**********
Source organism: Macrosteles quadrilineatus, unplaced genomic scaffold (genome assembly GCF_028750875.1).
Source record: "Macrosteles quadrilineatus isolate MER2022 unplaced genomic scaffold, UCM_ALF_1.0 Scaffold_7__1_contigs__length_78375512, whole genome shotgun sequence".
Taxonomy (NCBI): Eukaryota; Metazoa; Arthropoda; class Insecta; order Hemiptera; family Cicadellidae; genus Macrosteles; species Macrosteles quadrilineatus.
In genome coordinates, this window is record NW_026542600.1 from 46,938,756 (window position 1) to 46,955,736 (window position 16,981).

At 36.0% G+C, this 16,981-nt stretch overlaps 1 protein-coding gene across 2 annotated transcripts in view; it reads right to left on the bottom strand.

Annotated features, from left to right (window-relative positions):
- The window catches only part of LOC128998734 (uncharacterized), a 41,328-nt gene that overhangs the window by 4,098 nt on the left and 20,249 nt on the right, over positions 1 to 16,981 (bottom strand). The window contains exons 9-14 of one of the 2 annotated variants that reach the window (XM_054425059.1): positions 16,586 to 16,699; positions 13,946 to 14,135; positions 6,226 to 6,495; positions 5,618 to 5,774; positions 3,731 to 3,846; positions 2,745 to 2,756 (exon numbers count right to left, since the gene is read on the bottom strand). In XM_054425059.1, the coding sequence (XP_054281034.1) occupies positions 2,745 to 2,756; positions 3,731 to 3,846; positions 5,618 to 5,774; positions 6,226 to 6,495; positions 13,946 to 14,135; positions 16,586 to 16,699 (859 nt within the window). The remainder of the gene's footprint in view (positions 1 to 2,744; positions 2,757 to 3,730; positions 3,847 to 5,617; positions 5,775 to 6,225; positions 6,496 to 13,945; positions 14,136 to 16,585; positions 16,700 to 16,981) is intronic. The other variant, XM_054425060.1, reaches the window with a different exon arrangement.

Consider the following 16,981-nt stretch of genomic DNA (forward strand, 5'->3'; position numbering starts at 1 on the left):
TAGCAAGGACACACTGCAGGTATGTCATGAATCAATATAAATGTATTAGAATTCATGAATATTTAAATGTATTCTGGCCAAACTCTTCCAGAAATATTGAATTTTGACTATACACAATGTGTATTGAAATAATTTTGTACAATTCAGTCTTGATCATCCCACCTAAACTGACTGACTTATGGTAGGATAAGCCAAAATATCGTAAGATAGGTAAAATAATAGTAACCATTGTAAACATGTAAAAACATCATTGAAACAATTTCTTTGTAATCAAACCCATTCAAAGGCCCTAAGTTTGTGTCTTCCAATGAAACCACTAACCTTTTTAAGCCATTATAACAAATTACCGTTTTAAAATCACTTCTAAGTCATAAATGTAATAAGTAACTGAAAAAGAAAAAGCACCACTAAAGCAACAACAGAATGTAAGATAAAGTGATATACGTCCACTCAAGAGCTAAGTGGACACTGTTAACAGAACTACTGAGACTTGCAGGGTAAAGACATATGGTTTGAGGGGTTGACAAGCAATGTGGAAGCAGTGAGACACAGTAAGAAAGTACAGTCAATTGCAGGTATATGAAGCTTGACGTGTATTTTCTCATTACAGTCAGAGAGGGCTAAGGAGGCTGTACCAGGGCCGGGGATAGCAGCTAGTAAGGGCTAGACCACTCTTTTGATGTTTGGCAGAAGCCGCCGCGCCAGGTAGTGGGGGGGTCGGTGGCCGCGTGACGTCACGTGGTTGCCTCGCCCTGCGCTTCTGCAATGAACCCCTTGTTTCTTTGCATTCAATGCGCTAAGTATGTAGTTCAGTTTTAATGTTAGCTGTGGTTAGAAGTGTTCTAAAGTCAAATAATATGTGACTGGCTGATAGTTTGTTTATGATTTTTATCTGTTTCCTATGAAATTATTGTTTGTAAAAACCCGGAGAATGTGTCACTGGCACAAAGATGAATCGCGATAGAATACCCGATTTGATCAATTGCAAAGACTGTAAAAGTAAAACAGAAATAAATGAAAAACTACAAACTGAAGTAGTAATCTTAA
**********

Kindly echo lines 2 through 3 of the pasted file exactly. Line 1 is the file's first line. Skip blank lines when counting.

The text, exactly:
Source record: "Macrosteles quadrilineatus isolate MER2022 unplaced genomic scaffold, UCM_ALF_1.0 Scaffold_7__1_contigs__length_78375512, whole genome shotgun sequence".
Taxonomy (NCBI): Eukaryota; Metazoa; Arthropoda; class Insecta; order Hemiptera; family Cicadellidae; genus Macrosteles; species Macrosteles quadrilineatus.